How to Unzip Files in Linux


Archive(zip) files reduce space consumption to make the data transferable. That’s why most files you download from the web are in zip formats like tar, zip, and rar. However, you first need to unzip these files to access the data. 

Although a few tools are available to unzip files, Linux contains simple commands that can be used to unzip files quickly. Therefore, in this quick tutorial, we will explain different ways to unzip files in Linux. In this section, we have included commands and graphical tools to unzip files without getting errors.

From File Manager

 If you are new to Linux, we recommend that you use the File Manager to unzip the files. First, open the File Manager and go to the directory where you saved the zip file. 


Now, right-click on the file; you will get two “extract here” and “extract to” options. So please choose “extract here” to unzip the file in the same directory or “extract to” to unzip the file in any other directory. 


In case the zip file is password protected, the system will give you a pop-up window to enter the password:


The unzip Command

If you’re specifically dealing with a zip format file, use the unzip command. Otherwise, you can jump right into the next section. To unzip a file using the unzip command, first navigate to the directory where the zip file is located. For example, let’s open the Downloads directory:


Now use the unzip command in the following manner:


If you want to list the content of a zip file, then please use the -l option:


You can also extract the zip file data in any other directory by using the -d option:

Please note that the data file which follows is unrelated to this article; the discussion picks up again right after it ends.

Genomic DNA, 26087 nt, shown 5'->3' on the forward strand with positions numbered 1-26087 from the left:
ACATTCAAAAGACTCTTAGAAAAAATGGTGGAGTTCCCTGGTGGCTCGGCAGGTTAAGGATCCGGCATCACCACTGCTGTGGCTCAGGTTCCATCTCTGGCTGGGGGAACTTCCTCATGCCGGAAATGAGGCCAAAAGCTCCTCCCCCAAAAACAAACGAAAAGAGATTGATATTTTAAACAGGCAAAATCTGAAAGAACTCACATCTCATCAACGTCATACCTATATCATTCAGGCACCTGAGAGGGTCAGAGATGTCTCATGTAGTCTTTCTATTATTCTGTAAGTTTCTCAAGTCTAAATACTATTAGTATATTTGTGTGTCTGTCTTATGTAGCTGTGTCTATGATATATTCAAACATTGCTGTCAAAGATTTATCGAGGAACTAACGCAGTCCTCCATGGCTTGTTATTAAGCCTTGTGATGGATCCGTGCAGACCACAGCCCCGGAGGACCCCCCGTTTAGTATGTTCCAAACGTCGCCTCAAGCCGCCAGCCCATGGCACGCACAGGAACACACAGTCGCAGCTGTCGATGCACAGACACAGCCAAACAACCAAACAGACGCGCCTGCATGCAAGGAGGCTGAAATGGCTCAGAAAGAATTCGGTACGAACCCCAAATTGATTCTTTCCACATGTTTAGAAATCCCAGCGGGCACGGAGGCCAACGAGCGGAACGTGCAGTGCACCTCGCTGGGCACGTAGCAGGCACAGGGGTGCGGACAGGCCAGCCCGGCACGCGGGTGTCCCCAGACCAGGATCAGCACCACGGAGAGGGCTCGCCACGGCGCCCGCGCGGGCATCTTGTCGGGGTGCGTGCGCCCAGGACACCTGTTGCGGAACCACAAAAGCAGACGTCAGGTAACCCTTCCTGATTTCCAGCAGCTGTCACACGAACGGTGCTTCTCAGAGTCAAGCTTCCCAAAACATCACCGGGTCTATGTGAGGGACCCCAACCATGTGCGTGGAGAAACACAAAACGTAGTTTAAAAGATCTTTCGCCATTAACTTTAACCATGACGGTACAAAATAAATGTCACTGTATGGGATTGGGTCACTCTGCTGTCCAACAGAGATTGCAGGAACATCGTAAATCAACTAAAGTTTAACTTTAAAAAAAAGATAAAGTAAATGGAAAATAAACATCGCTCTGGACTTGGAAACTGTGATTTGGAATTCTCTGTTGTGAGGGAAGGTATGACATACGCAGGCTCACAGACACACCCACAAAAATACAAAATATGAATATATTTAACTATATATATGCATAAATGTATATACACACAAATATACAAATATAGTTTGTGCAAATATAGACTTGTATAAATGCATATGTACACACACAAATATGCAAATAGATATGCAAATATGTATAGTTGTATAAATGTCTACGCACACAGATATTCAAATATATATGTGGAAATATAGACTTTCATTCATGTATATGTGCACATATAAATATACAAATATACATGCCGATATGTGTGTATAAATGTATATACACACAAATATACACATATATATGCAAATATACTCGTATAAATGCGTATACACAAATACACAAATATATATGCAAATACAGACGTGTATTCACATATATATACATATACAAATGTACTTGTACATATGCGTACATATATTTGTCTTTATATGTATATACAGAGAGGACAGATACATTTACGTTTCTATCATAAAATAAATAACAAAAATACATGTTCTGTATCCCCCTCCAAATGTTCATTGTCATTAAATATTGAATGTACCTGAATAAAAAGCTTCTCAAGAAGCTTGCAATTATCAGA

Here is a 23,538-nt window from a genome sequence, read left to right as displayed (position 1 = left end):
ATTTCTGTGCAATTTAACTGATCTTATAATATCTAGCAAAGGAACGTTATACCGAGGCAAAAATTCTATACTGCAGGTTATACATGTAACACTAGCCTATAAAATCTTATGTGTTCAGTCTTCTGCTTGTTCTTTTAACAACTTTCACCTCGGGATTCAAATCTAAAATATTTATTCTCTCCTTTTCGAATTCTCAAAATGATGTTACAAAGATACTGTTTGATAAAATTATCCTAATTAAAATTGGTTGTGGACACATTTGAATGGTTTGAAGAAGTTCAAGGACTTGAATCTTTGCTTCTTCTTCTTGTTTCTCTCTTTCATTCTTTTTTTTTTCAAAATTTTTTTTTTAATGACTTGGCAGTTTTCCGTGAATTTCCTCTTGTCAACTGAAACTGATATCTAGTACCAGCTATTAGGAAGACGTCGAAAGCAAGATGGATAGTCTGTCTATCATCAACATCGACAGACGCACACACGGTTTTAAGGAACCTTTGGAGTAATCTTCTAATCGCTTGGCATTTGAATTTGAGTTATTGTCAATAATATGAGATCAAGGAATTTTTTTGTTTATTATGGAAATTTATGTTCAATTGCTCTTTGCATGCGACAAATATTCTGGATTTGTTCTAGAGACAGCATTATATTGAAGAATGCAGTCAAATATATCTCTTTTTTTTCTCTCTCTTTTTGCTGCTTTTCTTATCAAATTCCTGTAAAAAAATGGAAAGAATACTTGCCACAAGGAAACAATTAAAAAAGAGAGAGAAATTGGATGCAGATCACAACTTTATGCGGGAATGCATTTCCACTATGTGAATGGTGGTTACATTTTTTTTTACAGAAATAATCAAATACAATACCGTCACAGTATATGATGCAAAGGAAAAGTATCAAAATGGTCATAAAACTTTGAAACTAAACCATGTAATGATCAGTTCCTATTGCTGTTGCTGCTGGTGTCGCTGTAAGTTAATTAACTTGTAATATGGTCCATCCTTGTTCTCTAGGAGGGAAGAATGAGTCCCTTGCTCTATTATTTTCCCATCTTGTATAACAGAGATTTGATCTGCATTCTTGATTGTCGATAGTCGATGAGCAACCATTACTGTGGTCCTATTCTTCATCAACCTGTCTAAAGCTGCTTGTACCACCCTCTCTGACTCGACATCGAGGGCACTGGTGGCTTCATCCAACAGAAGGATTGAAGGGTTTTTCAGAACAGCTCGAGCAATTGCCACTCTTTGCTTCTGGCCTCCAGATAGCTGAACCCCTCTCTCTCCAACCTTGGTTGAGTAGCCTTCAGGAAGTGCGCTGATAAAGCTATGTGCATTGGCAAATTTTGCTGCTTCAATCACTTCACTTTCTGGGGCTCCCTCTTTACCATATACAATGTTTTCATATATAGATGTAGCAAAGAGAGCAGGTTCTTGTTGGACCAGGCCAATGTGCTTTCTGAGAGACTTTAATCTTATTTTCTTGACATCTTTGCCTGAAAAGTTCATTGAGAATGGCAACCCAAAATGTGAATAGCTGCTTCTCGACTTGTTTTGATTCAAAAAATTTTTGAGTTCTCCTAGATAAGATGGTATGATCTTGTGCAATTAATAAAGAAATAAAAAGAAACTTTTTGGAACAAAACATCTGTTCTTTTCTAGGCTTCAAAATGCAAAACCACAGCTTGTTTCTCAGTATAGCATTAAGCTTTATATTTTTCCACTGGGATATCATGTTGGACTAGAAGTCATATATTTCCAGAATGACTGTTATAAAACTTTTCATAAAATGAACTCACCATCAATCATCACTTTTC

unzip -d ~/Documents


In case the zip file is password protected, you need to use the -P option, including the password in the command: 

unzip -P 12345


The tar Command

The tar is the second most commonly used archive format after ‘zip’, which makes it equally essential to be aware of. For unzipping ‘tar’ files, Linux provides the tar command that can handle formats like ‘.tar,’ ‘.tgz,’ ‘.taz,’ ‘.tar.xz’, and more. Let’s take an example of a zip file, ‘Scripts.tar,’ and unzip it using the tar command:


Furthermore, if the tar archive is compressed using gzip and bzip2, use the ‘-z’ or ‘-j’ options, respectively. For instance, had the file in the above example been ‘Scripts.tar.gz’ or ‘Scripts.tar.bz2’, we would have used:

tar -xvfz Scripts.tar.gz  OR  tar -xvfj Scripts.tar.bz2


A Quick Wrap-up

Unzipping a file is a fundamental task, and as a Linux user, you must know the various methods to unzip a file. This short guide explains the two common commands that let you unzip files of different archive formats. For the zip format, the straightforward approach is via the unzip command, whereas for other formats, you must use the tar command.

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